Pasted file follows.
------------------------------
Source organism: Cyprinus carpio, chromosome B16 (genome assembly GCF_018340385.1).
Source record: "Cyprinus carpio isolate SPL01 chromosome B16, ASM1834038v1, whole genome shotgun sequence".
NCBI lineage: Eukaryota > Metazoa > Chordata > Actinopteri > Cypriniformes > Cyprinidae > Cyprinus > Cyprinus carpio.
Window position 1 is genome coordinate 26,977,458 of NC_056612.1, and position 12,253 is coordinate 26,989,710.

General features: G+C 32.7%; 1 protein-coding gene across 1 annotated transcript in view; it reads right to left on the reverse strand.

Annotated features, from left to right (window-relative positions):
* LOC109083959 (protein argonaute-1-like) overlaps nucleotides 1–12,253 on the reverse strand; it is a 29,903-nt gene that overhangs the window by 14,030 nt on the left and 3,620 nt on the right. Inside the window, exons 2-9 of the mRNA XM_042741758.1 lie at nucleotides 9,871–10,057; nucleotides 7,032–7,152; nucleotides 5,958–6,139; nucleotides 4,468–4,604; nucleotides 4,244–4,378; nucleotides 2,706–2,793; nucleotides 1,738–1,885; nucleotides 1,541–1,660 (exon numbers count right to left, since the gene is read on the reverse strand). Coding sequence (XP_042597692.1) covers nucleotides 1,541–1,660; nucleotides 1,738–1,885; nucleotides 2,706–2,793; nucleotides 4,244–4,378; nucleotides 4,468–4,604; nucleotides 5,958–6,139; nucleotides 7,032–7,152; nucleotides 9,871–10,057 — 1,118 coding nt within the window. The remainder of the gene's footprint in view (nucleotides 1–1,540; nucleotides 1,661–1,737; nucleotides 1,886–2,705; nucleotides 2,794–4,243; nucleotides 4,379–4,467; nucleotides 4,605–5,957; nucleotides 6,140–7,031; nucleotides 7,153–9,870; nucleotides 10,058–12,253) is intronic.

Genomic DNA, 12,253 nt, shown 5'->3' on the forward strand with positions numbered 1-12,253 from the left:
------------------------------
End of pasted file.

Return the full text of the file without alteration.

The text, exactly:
Source organism: Cyprinus carpio, chromosome B16 (genome assembly GCF_018340385.1).
Source record: "Cyprinus carpio isolate SPL01 chromosome B16, ASM1834038v1, whole genome shotgun sequence".
NCBI lineage: Eukaryota > Metazoa > Chordata > Actinopteri > Cypriniformes > Cyprinidae > Cyprinus > Cyprinus carpio.
Window position 1 is genome coordinate 26,977,458 of NC_056612.1, and position 12,253 is coordinate 26,989,710.

General features: G+C 32.7%; 1 protein-coding gene across 1 annotated transcript in view; it reads right to left on the reverse strand.

Annotated features, from left to right (window-relative positions):
* LOC109083959 (protein argonaute-1-like) overlaps nucleotides 1–12,253 on the reverse strand; it is a 29,903-nt gene that overhangs the window by 14,030 nt on the left and 3,620 nt on the right. Inside the window, exons 2-9 of the mRNA XM_042741758.1 lie at nucleotides 9,871–10,057; nucleotides 7,032–7,152; nucleotides 5,958–6,139; nucleotides 4,468–4,604; nucleotides 4,244–4,378; nucleotides 2,706–2,793; nucleotides 1,738–1,885; nucleotides 1,541–1,660 (exon numbers count right to left, since the gene is read on the reverse strand). Coding sequence (XP_042597692.1) covers nucleotides 1,541–1,660; nucleotides 1,738–1,885; nucleotides 2,706–2,793; nucleotides 4,244–4,378; nucleotides 4,468–4,604; nucleotides 5,958–6,139; nucleotides 7,032–7,152; nucleotides 9,871–10,057 — 1,118 coding nt within the window. The remainder of the gene's footprint in view (nucleotides 1–1,540; nucleotides 1,661–1,737; nucleotides 1,886–2,705; nucleotides 2,794–4,243; nucleotides 4,379–4,467; nucleotides 4,605–5,957; nucleotides 6,140–7,031; nucleotides 7,153–9,870; nucleotides 10,058–12,253) is intronic.

Genomic DNA, 12,253 nt, shown 5'->3' on the forward strand with positions numbered 1-12,253 from the left: